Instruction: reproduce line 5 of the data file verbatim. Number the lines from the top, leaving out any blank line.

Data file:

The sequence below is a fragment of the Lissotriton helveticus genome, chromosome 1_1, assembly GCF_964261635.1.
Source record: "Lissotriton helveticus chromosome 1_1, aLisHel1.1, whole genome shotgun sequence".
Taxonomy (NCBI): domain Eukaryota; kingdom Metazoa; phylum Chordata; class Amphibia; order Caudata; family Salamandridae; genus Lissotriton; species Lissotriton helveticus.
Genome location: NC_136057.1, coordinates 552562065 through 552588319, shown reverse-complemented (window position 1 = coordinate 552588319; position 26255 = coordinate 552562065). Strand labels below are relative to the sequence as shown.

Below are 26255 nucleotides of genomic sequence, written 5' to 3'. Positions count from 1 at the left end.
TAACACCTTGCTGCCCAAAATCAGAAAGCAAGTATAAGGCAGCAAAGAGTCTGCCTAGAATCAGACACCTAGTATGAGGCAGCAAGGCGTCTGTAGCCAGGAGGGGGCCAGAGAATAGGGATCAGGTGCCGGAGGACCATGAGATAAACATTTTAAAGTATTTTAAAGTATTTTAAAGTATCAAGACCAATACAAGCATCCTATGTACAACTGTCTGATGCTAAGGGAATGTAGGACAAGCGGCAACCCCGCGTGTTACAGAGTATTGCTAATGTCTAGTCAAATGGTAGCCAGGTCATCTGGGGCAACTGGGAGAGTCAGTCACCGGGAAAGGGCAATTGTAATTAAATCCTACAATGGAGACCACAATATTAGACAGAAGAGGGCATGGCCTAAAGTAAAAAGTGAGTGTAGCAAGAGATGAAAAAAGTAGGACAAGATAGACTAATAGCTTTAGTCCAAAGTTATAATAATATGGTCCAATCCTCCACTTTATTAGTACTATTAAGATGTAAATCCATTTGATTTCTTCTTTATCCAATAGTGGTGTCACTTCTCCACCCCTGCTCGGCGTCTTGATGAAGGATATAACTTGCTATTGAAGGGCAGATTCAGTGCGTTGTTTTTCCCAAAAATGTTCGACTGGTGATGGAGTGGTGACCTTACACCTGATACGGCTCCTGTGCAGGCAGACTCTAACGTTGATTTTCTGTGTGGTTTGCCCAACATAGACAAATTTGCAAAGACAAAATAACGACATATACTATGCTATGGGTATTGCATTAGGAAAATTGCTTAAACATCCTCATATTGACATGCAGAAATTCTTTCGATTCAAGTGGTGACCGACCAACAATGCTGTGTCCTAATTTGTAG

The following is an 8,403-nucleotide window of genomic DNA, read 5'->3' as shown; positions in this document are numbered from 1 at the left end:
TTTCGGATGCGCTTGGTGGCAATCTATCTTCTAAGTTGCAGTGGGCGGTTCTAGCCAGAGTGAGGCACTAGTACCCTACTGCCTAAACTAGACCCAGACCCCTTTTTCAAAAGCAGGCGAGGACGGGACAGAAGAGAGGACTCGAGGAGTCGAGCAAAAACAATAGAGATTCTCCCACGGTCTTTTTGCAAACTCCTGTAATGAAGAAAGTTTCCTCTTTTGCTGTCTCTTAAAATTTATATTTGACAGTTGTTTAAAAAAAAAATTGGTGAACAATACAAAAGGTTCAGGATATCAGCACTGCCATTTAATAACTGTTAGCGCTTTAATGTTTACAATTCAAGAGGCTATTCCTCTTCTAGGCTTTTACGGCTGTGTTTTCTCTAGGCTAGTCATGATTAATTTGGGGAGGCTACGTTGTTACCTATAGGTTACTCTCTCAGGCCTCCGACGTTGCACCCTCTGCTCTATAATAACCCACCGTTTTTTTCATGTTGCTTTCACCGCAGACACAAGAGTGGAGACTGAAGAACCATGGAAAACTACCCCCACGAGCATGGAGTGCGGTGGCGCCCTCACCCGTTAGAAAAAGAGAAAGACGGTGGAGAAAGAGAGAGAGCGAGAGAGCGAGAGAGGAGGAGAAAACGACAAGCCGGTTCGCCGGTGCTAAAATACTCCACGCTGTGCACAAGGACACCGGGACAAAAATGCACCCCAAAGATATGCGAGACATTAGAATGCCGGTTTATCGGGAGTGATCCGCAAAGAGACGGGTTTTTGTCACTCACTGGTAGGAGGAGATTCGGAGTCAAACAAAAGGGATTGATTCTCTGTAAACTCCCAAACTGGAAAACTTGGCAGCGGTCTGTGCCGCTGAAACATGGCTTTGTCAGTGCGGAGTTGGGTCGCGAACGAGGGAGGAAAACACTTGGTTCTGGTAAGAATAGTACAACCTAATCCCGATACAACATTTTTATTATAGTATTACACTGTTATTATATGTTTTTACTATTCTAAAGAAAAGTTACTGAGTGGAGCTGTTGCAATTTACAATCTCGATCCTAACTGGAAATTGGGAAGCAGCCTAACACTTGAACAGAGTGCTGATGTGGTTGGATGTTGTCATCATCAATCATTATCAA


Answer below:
Below are 26255 nucleotides of genomic sequence, written 5' to 3'. Positions count from 1 at the left end.